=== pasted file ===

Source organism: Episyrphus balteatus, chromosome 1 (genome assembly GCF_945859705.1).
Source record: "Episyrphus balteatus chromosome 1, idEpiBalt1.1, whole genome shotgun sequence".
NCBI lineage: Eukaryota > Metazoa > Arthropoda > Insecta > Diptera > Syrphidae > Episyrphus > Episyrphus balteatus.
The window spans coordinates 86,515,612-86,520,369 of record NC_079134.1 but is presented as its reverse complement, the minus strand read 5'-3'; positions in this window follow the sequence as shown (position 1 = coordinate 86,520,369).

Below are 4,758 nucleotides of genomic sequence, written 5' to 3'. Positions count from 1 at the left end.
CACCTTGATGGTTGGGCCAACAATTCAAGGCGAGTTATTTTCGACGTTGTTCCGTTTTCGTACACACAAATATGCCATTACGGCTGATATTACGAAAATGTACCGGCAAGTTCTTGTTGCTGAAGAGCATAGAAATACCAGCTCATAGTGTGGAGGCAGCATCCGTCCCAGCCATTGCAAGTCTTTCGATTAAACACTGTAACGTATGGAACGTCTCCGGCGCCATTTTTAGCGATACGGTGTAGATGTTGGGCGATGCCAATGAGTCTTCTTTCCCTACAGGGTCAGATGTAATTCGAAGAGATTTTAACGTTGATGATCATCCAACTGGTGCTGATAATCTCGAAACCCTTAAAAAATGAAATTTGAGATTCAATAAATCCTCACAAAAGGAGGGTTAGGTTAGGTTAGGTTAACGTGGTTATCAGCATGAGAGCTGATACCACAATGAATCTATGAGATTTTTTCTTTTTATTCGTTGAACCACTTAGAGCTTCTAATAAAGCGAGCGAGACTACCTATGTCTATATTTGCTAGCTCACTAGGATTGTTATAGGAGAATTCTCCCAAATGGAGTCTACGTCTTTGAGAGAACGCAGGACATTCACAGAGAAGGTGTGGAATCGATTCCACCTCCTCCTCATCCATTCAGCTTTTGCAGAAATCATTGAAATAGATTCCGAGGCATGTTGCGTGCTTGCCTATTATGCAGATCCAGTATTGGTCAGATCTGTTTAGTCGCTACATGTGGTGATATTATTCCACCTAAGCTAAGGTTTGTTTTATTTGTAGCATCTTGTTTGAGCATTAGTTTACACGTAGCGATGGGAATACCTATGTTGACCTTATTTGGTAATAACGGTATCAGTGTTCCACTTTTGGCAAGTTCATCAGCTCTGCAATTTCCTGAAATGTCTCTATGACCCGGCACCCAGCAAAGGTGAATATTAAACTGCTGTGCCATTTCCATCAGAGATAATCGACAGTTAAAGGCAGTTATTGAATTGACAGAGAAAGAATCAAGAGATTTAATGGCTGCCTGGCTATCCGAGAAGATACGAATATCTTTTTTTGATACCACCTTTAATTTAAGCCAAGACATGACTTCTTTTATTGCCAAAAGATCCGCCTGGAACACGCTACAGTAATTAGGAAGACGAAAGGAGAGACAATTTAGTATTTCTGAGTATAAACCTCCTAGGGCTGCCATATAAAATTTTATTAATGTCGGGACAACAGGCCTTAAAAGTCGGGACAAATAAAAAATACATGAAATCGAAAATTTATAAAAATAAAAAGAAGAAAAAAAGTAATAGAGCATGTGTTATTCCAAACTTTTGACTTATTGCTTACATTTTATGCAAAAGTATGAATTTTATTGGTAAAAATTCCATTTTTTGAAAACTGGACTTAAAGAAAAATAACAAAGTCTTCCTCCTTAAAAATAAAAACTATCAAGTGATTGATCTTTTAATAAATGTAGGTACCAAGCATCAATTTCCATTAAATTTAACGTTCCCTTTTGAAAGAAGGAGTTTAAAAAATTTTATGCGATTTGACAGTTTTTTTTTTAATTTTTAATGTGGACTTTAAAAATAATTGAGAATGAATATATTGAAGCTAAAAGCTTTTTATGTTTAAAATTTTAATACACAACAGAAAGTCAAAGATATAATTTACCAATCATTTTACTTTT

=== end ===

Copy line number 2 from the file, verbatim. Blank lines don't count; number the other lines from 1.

Source record: "Episyrphus balteatus chromosome 1, idEpiBalt1.1, whole genome shotgun sequence".